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Is Film Piracy Hurting Sundance Filmmakers? This Eye-Opening Infographic Has the Answer

Is Film Piracy Hurting Sundance Filmmakers? This Eye-Opening Infographic Has the Answer

READ MORE: Sundance 2015 Infographic: Most Festival Films Will Land Distribution Deals

The annual Sundance infographic is back to shed some light into how the films from last year’s festival performed over the past 12 months, and many of the statistics reveal disheartening information.

One notable highlight rapidly occurring in the film industry is the fact that while many feature films get picked up for distribution, they will ultimately fail to see a significant financial return. Could this statistic be attributed to piracy? 

The infographic, created by Adam Leipzig, includes the cost of illegally downloading previous Sundance features this year. The graph includes Oscar winners and nominees like “Whiplash,” “Boyhood” and “Brooklyn.” The statistic hopes to encourage viewers to support indie filmmakers by buying movies instead of illegally downloading them. 

IFC Films and Sundance Selects President Jonathan Sehring, a producer of “Boyhood,” stated in regards to rising film piracy, “Obviously piracy hurts every film company and any owner of intellectual property, regardless of size and scope. It is painful to look at those numbers and try to rationalize why people do this, especially to indie films.”

You can read the full analysis by clicking here to head over to Cultural Weekly. Check out the infographic below for more interesting information about the festival.

READ MORE: Check Out This Awesome Infographic That Breaks Down Sundance Movie Sales

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All this proves is that if the film was available for $3, people might have bought it. They lost money because of windowing, not piracy.


I don’t think that infographic really makes a strong case.

Take the film it shows at the top of the piracy list, ‘whiplash’, with an estimated loss of revenue of $1.825.000.

Now to start this assumes all the illegal downloaders would have bought it or gone to a theater instead if not downloaded it. BIG assumption, probably not true in many many cases. A lot of people who use dowloads don’t pay to go ever, never would, or in some cases use it to check out what they will selectively go to see. But the first cases are far more the norm.

I pick it out because it’s one of the very few that shows up in the box office list too: it shows a sales take of $3.5 million, and US box office of $13.1 million. Box office mojo says it’s taken $13,092,000 domestic now so they rounded up. and it’s foreign box office as of now is an additional $35,890,041 as of 11/9/15. They kind of left that out of the info graphic eh?

Also left out, that film had a Production Budget of $3.3 million.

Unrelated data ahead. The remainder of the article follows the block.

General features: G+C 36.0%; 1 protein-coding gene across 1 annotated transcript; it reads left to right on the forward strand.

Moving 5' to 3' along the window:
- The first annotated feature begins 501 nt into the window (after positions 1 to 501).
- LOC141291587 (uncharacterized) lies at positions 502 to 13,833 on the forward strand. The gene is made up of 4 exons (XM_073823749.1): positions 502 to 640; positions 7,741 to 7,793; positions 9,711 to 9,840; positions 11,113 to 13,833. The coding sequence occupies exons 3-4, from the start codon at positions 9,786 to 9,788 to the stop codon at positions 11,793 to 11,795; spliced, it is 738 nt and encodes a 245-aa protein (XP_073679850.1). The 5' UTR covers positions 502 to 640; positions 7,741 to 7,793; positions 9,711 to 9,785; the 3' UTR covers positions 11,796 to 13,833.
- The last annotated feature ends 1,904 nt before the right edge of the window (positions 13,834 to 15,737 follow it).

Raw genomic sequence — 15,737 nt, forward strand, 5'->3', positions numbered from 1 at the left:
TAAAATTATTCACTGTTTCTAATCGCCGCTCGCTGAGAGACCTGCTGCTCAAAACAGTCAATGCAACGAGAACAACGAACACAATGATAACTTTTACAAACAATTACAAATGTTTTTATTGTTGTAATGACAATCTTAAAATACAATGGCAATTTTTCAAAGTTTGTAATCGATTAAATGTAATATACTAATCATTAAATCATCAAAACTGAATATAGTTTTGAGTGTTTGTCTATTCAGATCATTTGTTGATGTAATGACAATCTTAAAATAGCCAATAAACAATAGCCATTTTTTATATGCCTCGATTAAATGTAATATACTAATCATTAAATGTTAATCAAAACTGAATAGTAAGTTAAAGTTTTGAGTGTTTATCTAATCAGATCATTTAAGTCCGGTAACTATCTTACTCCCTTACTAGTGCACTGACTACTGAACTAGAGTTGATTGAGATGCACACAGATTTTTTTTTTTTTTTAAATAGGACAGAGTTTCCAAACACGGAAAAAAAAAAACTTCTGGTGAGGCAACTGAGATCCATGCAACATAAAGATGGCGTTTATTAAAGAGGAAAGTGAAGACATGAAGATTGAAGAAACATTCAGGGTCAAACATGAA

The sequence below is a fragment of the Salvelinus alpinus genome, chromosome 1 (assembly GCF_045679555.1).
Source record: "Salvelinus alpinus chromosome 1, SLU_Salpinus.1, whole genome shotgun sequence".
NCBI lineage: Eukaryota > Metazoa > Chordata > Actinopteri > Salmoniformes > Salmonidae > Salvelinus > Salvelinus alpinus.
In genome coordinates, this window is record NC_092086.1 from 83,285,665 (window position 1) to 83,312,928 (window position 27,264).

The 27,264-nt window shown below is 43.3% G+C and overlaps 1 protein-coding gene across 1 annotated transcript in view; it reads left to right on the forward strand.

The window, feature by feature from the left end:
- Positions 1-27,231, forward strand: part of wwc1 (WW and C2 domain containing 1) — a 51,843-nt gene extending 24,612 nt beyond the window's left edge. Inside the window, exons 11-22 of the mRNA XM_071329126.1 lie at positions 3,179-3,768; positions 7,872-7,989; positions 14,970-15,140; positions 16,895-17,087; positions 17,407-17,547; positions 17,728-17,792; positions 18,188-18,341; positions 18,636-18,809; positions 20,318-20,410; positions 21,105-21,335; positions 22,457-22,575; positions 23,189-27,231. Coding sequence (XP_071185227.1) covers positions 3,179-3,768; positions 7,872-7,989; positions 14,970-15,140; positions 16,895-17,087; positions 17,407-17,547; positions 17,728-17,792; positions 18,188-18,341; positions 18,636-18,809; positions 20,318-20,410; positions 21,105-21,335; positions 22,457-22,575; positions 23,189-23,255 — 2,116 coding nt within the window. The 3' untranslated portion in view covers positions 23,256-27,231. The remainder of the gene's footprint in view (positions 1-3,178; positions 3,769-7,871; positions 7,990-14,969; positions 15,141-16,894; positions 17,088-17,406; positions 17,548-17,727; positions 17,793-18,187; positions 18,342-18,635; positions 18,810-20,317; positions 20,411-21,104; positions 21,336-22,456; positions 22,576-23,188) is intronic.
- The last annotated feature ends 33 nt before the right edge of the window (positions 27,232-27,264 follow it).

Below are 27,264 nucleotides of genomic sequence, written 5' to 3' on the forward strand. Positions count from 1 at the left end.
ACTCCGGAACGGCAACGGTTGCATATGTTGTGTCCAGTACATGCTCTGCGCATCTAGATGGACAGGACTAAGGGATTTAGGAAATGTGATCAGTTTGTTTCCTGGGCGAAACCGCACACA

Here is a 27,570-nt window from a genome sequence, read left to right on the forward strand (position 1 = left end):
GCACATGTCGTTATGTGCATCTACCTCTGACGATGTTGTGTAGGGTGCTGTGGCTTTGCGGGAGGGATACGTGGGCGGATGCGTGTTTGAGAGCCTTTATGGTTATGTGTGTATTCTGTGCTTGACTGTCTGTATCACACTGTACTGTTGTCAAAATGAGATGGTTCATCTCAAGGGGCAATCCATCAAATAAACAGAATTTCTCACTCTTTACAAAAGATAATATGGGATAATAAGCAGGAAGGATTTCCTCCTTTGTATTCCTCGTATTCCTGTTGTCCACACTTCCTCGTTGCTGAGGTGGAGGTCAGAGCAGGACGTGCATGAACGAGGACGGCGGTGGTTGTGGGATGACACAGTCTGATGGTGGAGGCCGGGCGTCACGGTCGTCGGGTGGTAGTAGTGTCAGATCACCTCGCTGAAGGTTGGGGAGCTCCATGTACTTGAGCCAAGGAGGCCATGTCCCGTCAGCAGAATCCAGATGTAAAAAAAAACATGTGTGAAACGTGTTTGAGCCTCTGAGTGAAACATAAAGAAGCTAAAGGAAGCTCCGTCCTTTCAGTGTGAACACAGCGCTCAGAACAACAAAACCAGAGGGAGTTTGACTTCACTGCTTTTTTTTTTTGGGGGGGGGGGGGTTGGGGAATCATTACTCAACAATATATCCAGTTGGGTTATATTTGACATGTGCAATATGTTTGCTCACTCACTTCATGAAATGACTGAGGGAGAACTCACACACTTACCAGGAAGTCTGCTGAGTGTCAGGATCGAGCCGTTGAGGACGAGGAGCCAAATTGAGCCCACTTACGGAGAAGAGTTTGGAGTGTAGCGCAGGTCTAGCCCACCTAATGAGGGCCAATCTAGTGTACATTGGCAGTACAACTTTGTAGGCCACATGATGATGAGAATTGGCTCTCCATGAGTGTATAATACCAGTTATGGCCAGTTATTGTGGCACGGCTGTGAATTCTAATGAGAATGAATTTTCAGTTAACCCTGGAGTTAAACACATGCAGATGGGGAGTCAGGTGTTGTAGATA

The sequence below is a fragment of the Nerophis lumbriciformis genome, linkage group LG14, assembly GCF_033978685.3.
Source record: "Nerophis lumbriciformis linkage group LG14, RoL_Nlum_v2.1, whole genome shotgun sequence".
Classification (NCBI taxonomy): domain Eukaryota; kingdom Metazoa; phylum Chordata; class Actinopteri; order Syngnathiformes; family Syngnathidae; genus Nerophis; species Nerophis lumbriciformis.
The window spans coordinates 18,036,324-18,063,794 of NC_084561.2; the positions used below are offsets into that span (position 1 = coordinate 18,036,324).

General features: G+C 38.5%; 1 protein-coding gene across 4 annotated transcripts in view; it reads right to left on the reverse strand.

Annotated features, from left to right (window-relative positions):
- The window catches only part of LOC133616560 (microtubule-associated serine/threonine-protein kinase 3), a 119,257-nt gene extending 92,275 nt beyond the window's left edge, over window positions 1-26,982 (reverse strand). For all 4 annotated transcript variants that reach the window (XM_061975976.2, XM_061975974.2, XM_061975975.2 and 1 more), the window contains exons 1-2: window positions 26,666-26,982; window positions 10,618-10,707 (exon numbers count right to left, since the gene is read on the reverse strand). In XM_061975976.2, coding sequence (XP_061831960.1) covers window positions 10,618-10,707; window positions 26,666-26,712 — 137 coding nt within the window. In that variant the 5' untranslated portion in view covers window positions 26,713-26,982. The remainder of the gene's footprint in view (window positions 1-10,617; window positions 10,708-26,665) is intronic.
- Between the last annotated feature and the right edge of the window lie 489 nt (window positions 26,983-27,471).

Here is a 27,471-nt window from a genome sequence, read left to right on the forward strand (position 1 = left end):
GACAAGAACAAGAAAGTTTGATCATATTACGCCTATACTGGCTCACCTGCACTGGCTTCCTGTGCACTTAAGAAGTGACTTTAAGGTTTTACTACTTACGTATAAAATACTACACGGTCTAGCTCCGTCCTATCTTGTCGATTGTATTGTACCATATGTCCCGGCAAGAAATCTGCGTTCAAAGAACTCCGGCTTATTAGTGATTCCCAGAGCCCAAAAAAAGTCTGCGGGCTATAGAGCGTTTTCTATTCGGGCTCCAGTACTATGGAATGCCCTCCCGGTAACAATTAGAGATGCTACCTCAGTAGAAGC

So after production costs that’s a $45,682,041 net, on box office alone.

Assuming the really lost $1.825.000 on illegal downloads? they are stuck with a paltry $43,857,047.


Several filmmakers have publicly thanked pirates for spreading their films. Among them are Alex Cox, Michael Moore, independent film producer of"The Inner Room", and most notably the makers of Man from Earth, who wrote a long thank you letter to the pirates who helped make the film a success (indiewire even covered it here in an earlier article.)


I wonder if there is any way to track when somebody who downloads a film loves it and recommends it to friends who then go and see it. I vaguely recall a film maker who had a film get a lot of downloads happy about it because it got people talking about it on forums etc and generated a lot of buzz for free.

Dave Barak

What about turning the tables and using "controlled" piracy to our benefit?

If the production budgets are low enough, it seems that releasing a low resolution version with no extra features online for free might prompt viewers (legal downloaders) to later opt for purchasing high-definition versions with extra features.

Could it be that the days of profiting from theatrical runs are coming to a close? Of course, creative accounting has always been a matter of piracy from the other side of the boat, so profits for filmmakers have often been hard to come by. Free downloading could drive revenue through other sources besides the hi-rez downloads – soundtrack sales, for instance, and if you’re a waiting-in-the-wings George Lucas, you could be raking in dough from sources you didn’t even know existed.

Maybe I’m naïve, but it beats trying to swim upstream.


Another fact that would be informative to filmmakers is a graphic showing the number of accepted films that were arranged and championed by sales agents and distributors vs. blind submissions by truly indie filmmakers. Some of the films in Sundance 2016 already have distribution in place and one of the films will be airing on Showtime Network a couple weeks after the festival. It’s OK that the festival has evolved but perhaps it’s time to call it the Sundance Launching Pad.